Aims: To compare the efficacy of pentoxifylline and captopril on urinary albumin excretion (UAE) rate in non-hypertensive diabetic patients with microalbuminuria.
Methods: 450 subjects were screened; of these 130 eligible, non-hypertensive, type 2 diabetic subjects were enrolled and randomly allocated to receive either pentoxifylline 400 mg t.i.d. (n = 65) or captopril 25 mg t.i.d. (n = 65) for six months in a randomized equivalent trial design study. Patients were eligible to participate if they had microalbuminuria, defined by UAE rate of 20-200 microg/min, and systolic/diastolic blood pressure lower than 140/85 mmHg. Diagnosis of high blood pressure and renal failure were exclusion criteria. In addition, subjects receiving ACE inhibitors or pentoxifylline were not included.
Results: Both treatments were well tolerated, without serious adverse events; nonetheless, one subject (1.6%) in the group with pentoxifylline had severe headache, and three (4.7%) subjects in the group with captopril had intense dry cough and nasal congestion that required stopping pentoxifylline and captopril. In addition, slight headache and mild dry cough that did not require specific treatment or interruption of medication were present in two (3.2%) and five (7.8%) subjects treated with pentoxifylline and captopril. Four subjects dropped-out (one in the pentoxifylline group and three in the captopril group). Blood pressure and fasting glucose levels were similar between the two groups throughout the study. The UAE rate decreased from the first month of treatment in the subjects of both groups, a reduction that was sustained in the following months. At the end of the study, the average UAE rate in the subjects of both groups was lower than 25 microg/min.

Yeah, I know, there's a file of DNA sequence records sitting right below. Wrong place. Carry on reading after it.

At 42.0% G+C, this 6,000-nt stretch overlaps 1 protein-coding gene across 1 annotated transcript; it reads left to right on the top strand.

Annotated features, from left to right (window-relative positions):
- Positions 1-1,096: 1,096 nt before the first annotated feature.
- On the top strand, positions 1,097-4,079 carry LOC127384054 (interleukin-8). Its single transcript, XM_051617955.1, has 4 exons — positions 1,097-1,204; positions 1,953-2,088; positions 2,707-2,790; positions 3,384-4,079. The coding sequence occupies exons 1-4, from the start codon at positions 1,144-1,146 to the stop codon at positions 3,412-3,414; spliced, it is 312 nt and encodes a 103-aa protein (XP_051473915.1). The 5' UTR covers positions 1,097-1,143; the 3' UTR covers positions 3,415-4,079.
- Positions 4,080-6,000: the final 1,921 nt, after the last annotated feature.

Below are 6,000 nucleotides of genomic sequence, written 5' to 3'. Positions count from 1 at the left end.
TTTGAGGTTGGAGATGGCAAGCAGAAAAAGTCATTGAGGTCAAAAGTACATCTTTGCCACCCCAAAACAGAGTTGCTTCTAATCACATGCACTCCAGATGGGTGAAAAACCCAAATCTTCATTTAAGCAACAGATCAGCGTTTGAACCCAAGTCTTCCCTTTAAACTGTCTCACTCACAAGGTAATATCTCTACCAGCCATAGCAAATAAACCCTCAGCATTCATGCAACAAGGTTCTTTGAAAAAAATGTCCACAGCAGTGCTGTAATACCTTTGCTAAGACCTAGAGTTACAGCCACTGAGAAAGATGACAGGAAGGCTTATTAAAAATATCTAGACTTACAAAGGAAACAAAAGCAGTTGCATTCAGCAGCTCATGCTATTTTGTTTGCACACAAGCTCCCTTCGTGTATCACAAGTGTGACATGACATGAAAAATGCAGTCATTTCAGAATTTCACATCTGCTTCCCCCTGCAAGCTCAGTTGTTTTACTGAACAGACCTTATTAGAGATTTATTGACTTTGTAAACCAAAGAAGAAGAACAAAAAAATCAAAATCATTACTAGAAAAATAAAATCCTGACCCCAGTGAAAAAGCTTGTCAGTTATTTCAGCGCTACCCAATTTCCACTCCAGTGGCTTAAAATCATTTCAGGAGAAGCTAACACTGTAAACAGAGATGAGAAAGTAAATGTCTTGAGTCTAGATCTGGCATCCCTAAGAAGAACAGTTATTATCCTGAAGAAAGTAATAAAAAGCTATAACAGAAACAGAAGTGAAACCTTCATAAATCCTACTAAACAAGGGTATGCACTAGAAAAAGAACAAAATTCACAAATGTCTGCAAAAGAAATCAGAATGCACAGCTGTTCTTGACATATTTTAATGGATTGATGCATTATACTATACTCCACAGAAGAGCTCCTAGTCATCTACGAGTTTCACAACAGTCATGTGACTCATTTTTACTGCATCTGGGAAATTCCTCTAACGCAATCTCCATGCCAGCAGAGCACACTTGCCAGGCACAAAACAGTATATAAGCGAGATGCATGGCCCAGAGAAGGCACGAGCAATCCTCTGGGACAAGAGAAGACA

Conclusions: Pentoxifylline showed to be an effective alternative to ACE inhibitors in reducing UAE in non-hypertensive diabetic patients with microalbuminuria.